Fifth gas giant planet in early solar system?

Our solar system might’ve once had five gas giant planets. The fifth might have gotten the boot after a close encounter with Jupiter, 3.9 billion years ago.

And then there were four. An astronomer at the Southwest Research Institute in Boulder thinks our solar system might once have had five gas giant planets – instead of the four we know today.

After running a series of 6,000 simulations of our solar system’s birth and early formation, David Nesvorny believes that a Neptune-sized planet likely got the boot from the solar system some 3.9 billion years ago.

Montage of our solar system. Image Credit: NASA/JPL

Jupiter, Saturn, Uranus and Neptune are the four gas giant planets in our sun’s family today. Like Earth, these planets are thought by astronomers to have arisen from a vast cloud of gas and dust that surrounded our sun some 4.6 billion years ago.

Reporting in arXiv, September 13, 2011, David Nesvorny says that a solar system starting with five giant planets was 10 times more likely to lead to today’s configuration of planets, rather than one with just four. He points out that, as astronomers find an increasing number of distant solar systems, they are beginning to realize that the configuration of planets in our solar system is a bit unusual. He wrote:

This is Neptune, currently considered the outermost planet in our solar system. Did another body as big as Neptune once reside in our solar system? Image Credit: NASA

The solar system, with the widely spaced and nearly circular orbits of the giant planets, bears little resemblance to the bulk of known exoplanets.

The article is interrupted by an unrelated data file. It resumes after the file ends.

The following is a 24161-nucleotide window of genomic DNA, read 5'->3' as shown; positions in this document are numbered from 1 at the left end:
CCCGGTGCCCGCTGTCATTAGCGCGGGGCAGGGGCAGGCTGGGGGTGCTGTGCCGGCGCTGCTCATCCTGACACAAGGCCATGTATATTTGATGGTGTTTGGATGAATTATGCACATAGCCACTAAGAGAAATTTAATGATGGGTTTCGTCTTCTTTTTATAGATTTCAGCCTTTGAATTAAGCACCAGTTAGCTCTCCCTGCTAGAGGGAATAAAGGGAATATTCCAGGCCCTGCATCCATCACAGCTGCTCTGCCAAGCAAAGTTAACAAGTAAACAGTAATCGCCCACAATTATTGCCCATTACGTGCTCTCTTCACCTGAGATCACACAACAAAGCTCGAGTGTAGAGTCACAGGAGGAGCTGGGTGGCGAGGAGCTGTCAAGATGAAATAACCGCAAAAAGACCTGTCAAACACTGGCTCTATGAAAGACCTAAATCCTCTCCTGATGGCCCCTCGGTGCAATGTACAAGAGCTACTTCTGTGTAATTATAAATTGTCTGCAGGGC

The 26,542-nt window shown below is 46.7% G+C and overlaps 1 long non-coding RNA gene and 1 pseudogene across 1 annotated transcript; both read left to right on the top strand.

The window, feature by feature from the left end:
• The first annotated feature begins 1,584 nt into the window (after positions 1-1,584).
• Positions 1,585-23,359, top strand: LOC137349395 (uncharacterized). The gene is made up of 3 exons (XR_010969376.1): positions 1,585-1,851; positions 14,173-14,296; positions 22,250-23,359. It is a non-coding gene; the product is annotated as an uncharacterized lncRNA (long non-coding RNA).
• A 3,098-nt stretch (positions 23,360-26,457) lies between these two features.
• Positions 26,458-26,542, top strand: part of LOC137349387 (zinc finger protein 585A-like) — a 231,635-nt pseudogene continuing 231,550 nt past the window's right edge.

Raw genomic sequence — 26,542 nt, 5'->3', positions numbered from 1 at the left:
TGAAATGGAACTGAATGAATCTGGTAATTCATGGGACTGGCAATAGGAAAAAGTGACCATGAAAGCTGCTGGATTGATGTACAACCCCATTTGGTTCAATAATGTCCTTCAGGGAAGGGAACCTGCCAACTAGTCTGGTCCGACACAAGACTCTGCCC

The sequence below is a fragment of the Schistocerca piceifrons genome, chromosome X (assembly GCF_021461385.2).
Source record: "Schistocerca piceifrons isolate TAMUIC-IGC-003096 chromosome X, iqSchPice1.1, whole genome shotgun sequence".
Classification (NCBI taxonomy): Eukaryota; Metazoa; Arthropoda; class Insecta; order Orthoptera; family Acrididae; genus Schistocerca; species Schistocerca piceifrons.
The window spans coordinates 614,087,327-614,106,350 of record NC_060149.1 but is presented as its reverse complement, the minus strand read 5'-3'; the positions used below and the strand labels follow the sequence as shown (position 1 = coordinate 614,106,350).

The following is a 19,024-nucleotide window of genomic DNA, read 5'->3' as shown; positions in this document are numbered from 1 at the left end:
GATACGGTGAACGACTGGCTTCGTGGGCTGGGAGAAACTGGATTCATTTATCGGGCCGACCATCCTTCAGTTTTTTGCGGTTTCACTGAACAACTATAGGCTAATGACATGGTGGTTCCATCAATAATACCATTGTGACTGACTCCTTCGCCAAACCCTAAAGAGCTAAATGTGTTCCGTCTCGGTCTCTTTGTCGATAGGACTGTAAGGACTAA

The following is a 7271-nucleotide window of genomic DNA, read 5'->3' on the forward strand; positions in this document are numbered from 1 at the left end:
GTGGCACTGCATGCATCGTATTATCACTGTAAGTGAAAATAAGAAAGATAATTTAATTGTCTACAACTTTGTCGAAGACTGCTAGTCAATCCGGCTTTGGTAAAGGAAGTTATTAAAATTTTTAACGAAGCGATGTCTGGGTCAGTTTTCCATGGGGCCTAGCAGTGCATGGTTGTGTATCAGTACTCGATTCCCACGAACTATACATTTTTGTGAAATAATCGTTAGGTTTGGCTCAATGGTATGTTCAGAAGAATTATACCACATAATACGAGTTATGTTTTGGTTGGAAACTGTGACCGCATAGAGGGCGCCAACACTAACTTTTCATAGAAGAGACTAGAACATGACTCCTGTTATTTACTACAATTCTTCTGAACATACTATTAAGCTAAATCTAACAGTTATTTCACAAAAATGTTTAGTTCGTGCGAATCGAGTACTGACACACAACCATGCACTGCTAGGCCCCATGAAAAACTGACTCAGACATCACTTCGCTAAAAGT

In the most successful of Nesvorny’s simulations, the four giant plants start tightly packed with a fifth ice giant planet – a world much like what’s now considered our solar system’s outermost planet, Neptune – orbiting about 15 times Earth’s distance from the sun. At a critical juncture, a close encounter with Jupiter – our solar system’s most massive planet – sends the ice giant on a trajectory completely out the solar system through gravitational interaction. Nesvorny writes:

This possibility appears to be conceivable in view of the recent discovery of a large number of free-floating planets in interstellar space, which indicates that planet ejection should be common.

Will we ever know for sure? No. But the idea of a fifth gas giant planet in our solar system – an ice giant 15 times Earth’s distance from the sun – is fascinating to contemplate, and seems reasonable in light of our growing knowledge about distant solar systems and solitary planets in interstellar space.

Bottom line: After running a series of 6,000 simulations of our solar system’s birth and early formation, David Nesvorny at the Southwest Research Institute in Boulder thinks our solar system might once have had five gas giant planets – instead of the four we know today. He says a Neptune-sized planet likely got the boot from the solar system after a close encounter with Jupiter, some 3.9 billion years ago. Nesvorny reported his findings September 13, 2011, in arXiv.

Via Cornell University Library arXiv

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